Arvinen-Barrow, M., Hemmings, B., Penny, G. N. and Corr, S. (2010) UK Chartered physiotherapists' personal experiences in using psychological interventions with injured athletes: An interpretative phenomenological analysis. Psychology of Sport and Exercise.11(1), pp. 58-66. 1469-0292.
Arvinen-Barrow, M., Hemmings, B., Penny, G. N. and Corr, S.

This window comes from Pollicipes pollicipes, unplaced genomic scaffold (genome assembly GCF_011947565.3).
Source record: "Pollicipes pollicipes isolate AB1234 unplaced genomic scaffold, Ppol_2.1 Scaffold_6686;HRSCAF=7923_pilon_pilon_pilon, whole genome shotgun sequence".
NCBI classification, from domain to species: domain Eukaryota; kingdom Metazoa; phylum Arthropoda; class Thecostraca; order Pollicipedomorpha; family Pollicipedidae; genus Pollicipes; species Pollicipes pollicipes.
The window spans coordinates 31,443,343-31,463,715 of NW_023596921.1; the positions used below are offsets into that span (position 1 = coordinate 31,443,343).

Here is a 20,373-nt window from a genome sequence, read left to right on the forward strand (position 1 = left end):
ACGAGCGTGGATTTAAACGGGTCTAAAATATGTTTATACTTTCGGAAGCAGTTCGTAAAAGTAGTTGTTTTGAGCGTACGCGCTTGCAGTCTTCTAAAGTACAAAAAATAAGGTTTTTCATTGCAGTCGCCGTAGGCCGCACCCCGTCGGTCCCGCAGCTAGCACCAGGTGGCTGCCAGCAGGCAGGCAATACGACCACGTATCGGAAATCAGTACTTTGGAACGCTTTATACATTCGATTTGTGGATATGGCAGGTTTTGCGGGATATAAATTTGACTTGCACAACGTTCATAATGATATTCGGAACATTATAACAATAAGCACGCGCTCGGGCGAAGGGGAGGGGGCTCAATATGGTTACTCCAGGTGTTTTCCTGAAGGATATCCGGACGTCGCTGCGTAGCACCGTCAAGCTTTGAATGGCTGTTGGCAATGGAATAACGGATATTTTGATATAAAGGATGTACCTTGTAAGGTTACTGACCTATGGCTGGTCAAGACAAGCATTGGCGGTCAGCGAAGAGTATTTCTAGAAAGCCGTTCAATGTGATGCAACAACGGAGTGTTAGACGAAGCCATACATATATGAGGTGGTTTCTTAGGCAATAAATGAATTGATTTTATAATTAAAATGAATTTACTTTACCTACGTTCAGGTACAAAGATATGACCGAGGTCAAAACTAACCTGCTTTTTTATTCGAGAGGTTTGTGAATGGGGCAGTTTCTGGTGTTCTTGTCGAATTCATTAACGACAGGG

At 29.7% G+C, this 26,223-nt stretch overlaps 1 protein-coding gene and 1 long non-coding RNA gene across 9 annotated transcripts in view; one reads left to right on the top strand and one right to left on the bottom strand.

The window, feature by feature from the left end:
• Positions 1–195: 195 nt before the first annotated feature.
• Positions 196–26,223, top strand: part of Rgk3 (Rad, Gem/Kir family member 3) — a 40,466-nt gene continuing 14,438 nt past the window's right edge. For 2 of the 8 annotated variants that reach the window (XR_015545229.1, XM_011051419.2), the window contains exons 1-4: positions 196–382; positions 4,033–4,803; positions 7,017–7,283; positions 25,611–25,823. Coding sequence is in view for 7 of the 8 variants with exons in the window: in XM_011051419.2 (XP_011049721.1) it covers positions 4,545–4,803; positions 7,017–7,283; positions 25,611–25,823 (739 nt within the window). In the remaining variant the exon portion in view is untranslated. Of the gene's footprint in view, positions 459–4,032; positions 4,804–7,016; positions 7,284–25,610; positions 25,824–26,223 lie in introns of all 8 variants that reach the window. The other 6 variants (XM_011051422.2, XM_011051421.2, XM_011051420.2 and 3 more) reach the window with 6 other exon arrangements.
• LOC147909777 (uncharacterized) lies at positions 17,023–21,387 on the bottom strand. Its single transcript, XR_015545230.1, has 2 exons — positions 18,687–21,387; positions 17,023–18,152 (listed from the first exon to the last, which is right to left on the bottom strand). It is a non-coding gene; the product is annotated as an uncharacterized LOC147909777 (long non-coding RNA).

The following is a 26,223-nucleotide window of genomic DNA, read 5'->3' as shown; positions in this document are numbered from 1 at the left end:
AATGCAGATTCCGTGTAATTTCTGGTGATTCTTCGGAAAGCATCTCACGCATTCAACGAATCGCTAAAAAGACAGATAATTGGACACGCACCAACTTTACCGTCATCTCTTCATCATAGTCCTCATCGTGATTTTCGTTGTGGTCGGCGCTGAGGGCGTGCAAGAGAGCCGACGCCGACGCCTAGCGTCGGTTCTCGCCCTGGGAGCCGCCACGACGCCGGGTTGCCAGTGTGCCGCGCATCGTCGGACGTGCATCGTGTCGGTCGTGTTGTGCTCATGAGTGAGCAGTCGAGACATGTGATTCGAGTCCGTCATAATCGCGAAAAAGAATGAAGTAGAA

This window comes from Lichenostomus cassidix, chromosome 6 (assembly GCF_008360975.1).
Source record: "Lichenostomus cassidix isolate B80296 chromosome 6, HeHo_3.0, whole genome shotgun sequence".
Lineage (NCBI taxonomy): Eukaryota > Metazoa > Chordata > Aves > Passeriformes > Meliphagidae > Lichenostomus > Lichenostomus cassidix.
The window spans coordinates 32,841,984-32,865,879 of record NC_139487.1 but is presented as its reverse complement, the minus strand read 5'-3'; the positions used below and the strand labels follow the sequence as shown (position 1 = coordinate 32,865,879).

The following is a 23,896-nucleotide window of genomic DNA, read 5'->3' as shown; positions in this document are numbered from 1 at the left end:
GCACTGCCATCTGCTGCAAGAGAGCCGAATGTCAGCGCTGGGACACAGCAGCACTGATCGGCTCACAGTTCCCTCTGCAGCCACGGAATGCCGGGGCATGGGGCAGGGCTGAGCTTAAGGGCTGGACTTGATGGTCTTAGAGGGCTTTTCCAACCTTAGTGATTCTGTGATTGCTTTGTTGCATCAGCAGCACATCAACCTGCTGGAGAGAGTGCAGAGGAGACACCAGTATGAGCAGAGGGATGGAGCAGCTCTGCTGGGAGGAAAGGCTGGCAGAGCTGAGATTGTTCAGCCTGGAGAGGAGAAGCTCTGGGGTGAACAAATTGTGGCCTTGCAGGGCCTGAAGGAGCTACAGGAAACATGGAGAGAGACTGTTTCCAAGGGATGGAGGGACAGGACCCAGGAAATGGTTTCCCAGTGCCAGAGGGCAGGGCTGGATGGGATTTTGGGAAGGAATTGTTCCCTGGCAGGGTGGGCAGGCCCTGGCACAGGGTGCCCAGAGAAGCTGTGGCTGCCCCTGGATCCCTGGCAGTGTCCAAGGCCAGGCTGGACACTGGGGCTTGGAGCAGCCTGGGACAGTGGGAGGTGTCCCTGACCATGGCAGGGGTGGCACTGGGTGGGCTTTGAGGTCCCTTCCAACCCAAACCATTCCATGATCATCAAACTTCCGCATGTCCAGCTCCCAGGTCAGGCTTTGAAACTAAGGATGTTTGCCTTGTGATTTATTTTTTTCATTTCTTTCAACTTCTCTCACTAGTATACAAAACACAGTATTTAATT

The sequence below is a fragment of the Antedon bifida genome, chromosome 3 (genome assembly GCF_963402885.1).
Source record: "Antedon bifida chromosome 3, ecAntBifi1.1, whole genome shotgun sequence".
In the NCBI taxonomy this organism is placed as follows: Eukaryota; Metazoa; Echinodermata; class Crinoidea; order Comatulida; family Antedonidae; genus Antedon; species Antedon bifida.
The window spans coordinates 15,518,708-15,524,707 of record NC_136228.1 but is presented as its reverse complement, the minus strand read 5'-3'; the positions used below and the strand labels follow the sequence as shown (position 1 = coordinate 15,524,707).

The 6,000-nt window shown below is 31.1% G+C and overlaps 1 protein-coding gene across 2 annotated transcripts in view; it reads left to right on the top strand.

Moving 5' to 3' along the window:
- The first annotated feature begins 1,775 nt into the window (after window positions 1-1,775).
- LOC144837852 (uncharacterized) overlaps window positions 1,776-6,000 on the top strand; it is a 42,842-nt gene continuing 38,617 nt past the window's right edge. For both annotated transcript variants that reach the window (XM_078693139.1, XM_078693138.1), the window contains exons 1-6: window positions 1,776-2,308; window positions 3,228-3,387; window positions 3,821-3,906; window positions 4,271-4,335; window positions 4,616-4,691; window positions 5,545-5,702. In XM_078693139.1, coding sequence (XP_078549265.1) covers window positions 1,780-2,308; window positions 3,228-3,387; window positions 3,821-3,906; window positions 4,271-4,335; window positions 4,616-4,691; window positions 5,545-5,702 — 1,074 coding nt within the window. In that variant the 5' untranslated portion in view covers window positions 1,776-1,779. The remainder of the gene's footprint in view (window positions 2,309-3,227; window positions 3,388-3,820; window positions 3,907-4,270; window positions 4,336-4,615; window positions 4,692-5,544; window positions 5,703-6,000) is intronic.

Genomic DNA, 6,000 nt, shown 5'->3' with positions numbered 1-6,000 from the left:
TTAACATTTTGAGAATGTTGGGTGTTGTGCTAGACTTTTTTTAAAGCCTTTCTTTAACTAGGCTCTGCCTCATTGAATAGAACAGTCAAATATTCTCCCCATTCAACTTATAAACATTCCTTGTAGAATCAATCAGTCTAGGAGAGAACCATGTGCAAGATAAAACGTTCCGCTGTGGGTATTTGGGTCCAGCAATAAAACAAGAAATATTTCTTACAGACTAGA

Objectives Despite the gradual growth of psychology of injury literature, thus far few studies have investigated physiotherapists' personal experiences in using psychology in their work. Therefore the purpose of this study was to explore the physiotherapists' personal experiences in using psychological intervention techniques as part of sport injury rehabilitation. Design This study adopted a qualitative approach when exploring chartered physiotherapists' personal experiences in using psychological intervention methods in their work with injured athletes. Semi-structured interview schedule was devised and the data obtained was analyzed by using the Interpretative Phenomenological Analysis (IPA; Smith (1996)). Methods Seven (4 female, 3 male) physiotherapists working in sports medicine in the United Kingdom participated in the interviews. Results Following the IPA analysis, the physiotherapists in this study were very open about their lack of formal training in sport psychology, and appeared to be knowledgeable and comfortable in using goal setting and encouraging social support. Familiarity with, and experiences of using other techniques (i.e., imagery, relaxation, and self-talk) seemed to be less apparent. The physiotherapists also stressed the importance of ‘gut-feeling’ and experiential knowledge. Conclusions The study provides a valuable insight into physiotherapists' real-life experiences in using psychological interventions. Based on the findings, it can be recommended that further training on a range of psychological techniques would be useful.